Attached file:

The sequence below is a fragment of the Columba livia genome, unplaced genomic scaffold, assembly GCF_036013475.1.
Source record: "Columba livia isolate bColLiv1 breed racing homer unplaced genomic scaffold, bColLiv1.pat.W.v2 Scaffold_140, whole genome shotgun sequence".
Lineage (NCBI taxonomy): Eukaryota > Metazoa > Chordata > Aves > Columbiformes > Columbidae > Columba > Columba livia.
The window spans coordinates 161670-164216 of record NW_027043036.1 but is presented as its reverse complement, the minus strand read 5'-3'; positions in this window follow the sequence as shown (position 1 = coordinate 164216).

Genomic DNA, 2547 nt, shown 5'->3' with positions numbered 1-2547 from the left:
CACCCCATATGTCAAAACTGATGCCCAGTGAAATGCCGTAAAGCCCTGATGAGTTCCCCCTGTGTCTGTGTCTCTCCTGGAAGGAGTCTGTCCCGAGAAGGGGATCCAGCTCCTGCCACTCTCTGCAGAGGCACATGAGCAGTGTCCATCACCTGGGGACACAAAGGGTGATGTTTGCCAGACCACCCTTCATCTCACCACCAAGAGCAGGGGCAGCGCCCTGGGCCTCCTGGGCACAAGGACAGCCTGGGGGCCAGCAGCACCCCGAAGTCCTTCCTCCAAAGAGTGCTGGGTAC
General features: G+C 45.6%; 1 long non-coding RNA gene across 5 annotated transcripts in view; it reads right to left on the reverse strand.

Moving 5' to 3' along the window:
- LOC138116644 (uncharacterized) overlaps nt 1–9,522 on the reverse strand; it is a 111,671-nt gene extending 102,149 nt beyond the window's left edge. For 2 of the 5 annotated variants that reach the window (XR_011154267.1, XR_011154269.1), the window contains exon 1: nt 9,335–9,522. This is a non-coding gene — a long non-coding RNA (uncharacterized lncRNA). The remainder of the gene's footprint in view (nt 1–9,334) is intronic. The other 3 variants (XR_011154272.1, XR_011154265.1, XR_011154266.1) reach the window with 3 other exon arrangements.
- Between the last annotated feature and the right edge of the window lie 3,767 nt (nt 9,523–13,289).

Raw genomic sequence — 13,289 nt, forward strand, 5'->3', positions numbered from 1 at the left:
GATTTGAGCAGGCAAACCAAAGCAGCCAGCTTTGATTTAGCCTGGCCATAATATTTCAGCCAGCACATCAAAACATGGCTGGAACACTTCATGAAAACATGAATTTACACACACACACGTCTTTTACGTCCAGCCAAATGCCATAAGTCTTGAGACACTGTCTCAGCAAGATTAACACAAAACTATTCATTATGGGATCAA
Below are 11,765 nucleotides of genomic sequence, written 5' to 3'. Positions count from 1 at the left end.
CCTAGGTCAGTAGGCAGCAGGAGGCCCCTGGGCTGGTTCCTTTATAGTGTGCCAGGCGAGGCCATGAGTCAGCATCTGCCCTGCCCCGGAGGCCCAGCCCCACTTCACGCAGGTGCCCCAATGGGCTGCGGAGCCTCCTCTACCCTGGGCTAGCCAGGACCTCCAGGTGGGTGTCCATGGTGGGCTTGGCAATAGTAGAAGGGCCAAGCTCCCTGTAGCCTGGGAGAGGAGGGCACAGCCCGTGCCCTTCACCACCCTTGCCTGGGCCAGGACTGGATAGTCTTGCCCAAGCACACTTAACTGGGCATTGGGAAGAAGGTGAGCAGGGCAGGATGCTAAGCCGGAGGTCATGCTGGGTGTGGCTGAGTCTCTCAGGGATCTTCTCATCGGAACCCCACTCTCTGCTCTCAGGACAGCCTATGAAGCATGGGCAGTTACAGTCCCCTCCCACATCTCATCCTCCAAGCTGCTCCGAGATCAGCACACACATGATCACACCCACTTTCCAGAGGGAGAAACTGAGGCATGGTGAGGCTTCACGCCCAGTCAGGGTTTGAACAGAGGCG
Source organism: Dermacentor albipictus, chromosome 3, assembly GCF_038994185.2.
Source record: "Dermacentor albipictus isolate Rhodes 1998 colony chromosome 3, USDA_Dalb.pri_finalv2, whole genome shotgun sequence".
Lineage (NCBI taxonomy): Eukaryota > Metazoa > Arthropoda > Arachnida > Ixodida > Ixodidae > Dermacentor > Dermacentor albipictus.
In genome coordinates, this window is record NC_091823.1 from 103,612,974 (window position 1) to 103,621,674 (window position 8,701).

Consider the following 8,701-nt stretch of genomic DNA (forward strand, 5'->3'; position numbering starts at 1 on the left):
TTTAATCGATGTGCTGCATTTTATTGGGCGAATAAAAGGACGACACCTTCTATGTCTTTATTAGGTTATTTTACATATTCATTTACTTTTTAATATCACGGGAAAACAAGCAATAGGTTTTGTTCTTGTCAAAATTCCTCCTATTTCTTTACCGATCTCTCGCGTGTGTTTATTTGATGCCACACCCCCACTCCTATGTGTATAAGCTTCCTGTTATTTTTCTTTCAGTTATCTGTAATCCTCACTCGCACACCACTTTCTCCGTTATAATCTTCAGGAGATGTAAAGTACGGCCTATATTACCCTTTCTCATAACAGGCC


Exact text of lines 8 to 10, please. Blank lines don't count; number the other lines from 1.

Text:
Moving 5' to 3' along the window:
- LOC138116644 (uncharacterized) overlaps nt 1–9,522 on the reverse strand; it is a 111,671-nt gene extending 102,149 nt beyond the window's left edge. For 2 of the 5 annotated variants that reach the window (XR_011154267.1, XR_011154269.1), the window contains exon 1: nt 9,335–9,522. This is a non-coding gene — a long non-coding RNA (uncharacterized lncRNA). The remainder of the gene's footprint in view (nt 1–9,334) is intronic. The other 3 variants (XR_011154272.1, XR_011154265.1, XR_011154266.1) reach the window with 3 other exon arrangements.
- Between the last annotated feature and the right edge of the window lie 3,767 nt (nt 9,523–13,289).